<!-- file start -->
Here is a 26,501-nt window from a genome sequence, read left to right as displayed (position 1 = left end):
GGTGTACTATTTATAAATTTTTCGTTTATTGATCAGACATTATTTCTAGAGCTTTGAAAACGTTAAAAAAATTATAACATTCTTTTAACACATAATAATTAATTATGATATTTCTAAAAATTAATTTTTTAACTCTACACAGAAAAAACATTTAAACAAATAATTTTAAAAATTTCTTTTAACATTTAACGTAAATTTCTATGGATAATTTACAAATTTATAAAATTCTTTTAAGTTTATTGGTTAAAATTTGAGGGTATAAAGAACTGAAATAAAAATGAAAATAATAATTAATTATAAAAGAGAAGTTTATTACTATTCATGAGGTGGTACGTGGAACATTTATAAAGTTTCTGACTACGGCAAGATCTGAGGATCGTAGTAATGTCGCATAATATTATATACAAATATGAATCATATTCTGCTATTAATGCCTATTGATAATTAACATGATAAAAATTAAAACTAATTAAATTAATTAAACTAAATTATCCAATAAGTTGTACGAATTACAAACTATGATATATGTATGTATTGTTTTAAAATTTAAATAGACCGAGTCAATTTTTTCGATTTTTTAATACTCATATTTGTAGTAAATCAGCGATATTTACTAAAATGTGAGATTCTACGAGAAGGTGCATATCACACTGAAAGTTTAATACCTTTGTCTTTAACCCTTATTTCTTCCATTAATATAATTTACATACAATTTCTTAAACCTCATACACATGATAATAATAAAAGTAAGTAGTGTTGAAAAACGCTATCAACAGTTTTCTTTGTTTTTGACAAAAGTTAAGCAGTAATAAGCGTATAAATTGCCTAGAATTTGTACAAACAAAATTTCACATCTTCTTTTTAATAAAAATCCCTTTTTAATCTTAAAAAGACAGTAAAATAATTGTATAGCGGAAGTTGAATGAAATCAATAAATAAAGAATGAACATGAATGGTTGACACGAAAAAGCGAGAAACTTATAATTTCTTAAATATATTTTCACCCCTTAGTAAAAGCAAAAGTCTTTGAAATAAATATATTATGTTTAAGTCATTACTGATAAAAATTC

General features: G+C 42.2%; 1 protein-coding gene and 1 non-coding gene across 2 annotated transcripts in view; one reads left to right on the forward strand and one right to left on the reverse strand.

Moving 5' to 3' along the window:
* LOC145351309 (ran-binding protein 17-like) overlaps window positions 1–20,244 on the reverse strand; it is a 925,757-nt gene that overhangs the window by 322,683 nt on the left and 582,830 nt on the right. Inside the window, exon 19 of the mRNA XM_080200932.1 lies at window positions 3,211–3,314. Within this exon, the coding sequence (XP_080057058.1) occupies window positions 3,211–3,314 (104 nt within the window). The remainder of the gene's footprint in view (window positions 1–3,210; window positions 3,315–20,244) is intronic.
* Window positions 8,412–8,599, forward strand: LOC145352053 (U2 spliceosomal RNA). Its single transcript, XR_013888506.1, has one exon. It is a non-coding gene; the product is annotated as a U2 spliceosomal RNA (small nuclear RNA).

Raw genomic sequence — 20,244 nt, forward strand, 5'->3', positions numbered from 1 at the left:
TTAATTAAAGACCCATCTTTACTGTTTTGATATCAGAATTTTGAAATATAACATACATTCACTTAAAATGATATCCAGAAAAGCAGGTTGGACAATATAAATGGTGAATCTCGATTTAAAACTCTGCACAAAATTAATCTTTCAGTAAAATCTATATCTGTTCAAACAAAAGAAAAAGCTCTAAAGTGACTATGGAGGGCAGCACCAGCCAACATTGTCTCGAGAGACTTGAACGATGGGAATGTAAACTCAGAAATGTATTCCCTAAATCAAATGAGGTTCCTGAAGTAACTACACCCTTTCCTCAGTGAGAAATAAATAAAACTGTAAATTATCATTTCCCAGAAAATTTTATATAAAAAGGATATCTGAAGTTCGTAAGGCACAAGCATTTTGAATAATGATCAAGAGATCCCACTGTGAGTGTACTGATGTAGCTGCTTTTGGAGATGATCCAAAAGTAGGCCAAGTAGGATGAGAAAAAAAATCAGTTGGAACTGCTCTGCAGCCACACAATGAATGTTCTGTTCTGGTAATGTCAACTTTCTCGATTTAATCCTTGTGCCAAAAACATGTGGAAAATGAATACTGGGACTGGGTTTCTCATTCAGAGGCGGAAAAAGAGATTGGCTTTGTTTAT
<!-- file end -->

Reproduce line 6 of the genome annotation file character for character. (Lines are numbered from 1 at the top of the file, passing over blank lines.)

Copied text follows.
* Window positions 8,412–8,599, forward strand: LOC145352053 (U2 spliceosomal RNA). Its single transcript, XR_013888506.1, has one exon. It is a non-coding gene; the product is annotated as a U2 spliceosomal RNA (small nuclear RNA).